Equal Protection. The court explained that it had previously held in Edwards v. City of Goldsboro that “a pure or generic retaliation claim…simply does not implicate the Equal Protection Clause. Instead, §1983 retaliation claims typically are brought under the First Amendment. The employee argued that because of the substance of her complaints, sex discrimination and harassment, her claim of retaliation should be cognizable under the Equal Protection Clause. The court disagreed.

The court explained that the Supreme Court subjected categories such as race and gender to strict scrutiny under the Equal Protection Clause “because of their roots in our Nation’s ‘long and unfortunate history of sex discrimination.’” Retaliation, on other hand, is based on an employee’s complaints of discrimination, not her protected status. For example, a male employee who was fired for complaining about his employer’s treatment of female employees would have been fired based on his complaints, not his gender. Or, as the court explained, if the employee alleged that the retaliatory behavior was somehow connected to her gender, she could have brought her claim under the Equal Protection Clause. The employee made no such allegation, and the court declined to expand the coverage of the Equal Protection Clause.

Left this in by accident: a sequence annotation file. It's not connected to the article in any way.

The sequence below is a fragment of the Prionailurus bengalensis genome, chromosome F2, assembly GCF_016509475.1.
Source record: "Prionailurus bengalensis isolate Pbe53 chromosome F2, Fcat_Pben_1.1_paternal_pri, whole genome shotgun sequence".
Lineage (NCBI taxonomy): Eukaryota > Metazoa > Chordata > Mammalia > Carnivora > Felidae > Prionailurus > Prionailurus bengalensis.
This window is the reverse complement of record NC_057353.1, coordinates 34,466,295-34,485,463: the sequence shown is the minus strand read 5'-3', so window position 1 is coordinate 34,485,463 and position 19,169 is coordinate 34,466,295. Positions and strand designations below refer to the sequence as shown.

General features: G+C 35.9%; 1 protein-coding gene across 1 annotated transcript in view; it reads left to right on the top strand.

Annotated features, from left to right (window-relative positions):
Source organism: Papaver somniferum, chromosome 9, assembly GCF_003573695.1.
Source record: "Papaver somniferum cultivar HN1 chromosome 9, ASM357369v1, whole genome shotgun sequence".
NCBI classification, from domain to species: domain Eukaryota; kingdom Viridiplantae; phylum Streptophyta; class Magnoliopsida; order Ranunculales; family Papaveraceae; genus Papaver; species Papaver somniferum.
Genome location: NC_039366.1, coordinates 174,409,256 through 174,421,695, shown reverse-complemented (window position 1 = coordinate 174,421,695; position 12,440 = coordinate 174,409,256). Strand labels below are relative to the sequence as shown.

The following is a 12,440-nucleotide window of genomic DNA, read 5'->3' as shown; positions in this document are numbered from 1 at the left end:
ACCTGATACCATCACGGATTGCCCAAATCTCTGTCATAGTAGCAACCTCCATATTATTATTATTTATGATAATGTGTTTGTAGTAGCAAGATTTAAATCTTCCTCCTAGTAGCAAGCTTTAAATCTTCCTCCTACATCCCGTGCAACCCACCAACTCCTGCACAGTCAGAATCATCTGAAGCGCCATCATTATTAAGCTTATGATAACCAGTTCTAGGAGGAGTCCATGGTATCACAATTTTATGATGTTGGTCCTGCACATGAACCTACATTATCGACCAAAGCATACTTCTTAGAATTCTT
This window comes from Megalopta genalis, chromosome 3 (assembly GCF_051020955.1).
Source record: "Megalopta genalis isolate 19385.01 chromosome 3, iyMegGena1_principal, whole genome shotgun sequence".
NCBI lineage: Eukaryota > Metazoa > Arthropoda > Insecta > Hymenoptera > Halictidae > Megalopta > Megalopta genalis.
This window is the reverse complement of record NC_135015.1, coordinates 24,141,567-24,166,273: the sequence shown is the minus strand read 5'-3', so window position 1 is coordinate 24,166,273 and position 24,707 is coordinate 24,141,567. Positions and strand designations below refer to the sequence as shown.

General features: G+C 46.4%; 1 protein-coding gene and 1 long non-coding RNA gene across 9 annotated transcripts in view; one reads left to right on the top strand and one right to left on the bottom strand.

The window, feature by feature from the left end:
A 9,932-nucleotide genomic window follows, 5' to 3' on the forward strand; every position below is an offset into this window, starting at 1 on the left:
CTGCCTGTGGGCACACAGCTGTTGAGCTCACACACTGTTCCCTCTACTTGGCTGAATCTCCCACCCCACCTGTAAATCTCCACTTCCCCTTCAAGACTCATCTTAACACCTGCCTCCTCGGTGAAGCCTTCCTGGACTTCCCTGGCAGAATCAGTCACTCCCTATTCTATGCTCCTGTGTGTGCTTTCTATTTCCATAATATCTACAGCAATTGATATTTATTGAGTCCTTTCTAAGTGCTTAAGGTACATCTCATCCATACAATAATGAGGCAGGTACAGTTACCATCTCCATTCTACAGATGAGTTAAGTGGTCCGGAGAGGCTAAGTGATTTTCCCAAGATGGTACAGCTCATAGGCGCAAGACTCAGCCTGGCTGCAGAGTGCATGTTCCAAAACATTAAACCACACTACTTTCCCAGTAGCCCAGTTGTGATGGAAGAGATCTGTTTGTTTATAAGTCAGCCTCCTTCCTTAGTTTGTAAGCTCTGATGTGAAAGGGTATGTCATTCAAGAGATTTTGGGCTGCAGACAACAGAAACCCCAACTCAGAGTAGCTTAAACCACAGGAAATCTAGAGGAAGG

Vega. The court also relied on the fact that the majority of circuit courts have held that the Equal Protection Clause does not recognize a stand-alone retaliation claim. The employee argued that the court should adopt the Second Circuit’s holding in Vega v. Hempstead Union Free School District in which that court did find that a retaliation claim could be brought under the equal protection clause. The court found Vega unpersuasive.

The Vega court provided two reasons for its decision: first, it found that an equal protection claim largely follows Title VII claim, and second, it concluded that retaliation is a form of discrimination.